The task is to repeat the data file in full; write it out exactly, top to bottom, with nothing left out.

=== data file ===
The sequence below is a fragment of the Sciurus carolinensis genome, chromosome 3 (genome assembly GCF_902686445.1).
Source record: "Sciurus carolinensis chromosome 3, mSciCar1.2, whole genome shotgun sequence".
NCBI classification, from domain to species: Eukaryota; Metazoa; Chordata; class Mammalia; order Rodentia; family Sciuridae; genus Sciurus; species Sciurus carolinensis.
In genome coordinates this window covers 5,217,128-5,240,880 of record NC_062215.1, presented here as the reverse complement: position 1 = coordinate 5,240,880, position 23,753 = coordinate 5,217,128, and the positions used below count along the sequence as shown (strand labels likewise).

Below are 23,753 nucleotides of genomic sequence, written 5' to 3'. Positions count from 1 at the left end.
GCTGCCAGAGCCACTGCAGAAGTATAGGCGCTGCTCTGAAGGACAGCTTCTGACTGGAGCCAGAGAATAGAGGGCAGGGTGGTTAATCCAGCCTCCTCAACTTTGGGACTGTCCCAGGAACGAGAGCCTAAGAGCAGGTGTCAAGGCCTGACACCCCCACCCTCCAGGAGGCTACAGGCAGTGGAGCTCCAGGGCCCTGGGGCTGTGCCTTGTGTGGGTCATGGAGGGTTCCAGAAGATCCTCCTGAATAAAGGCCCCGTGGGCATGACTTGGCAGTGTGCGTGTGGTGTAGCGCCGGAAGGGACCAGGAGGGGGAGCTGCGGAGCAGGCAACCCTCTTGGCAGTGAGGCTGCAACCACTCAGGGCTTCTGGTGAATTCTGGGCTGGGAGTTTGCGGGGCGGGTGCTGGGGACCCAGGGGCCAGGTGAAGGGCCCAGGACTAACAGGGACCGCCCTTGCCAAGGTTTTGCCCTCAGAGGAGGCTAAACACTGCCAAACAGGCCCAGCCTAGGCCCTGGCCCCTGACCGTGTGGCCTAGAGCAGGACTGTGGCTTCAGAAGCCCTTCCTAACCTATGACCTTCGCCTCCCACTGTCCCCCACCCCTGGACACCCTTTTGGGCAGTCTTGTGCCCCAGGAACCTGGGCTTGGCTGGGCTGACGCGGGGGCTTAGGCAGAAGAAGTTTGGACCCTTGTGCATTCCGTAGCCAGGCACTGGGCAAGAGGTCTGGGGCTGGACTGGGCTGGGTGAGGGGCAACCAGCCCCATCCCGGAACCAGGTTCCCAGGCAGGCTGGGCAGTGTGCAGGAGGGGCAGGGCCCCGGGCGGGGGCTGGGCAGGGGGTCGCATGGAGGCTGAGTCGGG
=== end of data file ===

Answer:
The sequence below is a fragment of the Sciurus carolinensis genome, chromosome 3 (genome assembly GCF_902686445.1).
Source record: "Sciurus carolinensis chromosome 3, mSciCar1.2, whole genome shotgun sequence".
NCBI classification, from domain to species: Eukaryota; Metazoa; Chordata; class Mammalia; order Rodentia; family Sciuridae; genus Sciurus; species Sciurus carolinensis.
In genome coordinates this window covers 5,217,128-5,240,880 of record NC_062215.1, presented here as the reverse complement: position 1 = coordinate 5,240,880, position 23,753 = coordinate 5,217,128, and the positions used below count along the sequence as shown (strand labels likewise).

Below are 23,753 nucleotides of genomic sequence, written 5' to 3'. Positions count from 1 at the left end.
GCTGCCAGAGCCACTGCAGAAGTATAGGCGCTGCTCTGAAGGACAGCTTCTGACTGGAGCCAGAGAATAGAGGGCAGGGTGGTTAATCCAGCCTCCTCAACTTTGGGACTGTCCCAGGAACGAGAGCCTAAGAGCAGGTGTCAAGGCCTGACACCCCCACCCTCCAGGAGGCTACAGGCAGTGGAGCTCCAGGGCCCTGGGGCTGTGCCTTGTGTGGGTCATGGAGGGTTCCAGAAGATCCTCCTGAATAAAGGCCCCGTGGGCATGACTTGGCAGTGTGCGTGTGGTGTAGCGCCGGAAGGGACCAGGAGGGGGAGCTGCGGAGCAGGCAACCCTCTTGGCAGTGAGGCTGCAACCACTCAGGGCTTCTGGTGAATTCTGGGCTGGGAGTTTGCGGGGCGGGTGCTGGGGACCCAGGGGCCAGGTGAAGGGCCCAGGACTAACAGGGACCGCCCTTGCCAAGGTTTTGCCCTCAGAGGAGGCTAAACACTGCCAAACAGGCCCAGCCTAGGCCCTGGCCCCTGACCGTGTGGCCTAGAGCAGGACTGTGGCTTCAGAAGCCCTTCCTAACCTATGACCTTCGCCTCCCACTGTCCCCCACCCCTGGACACCCTTTTGGGCAGTCTTGTGCCCCAGGAACCTGGGCTTGGCTGGGCTGACGCGGGGGCTTAGGCAGAAGAAGTTTGGACCCTTGTGCATTCCGTAGCCAGGCACTGGGCAAGAGGTCTGGGGCTGGACTGGGCTGGGTGAGGGGCAACCAGCCCCATCCCGGAACCAGGTTCCCAGGCAGGCTGGGCAGTGTGCAGGAGGGGCAGGGCCCCGGGCGGGGGCTGGGCAGGGGGTCGCATGGAGGCTGAGTCGGG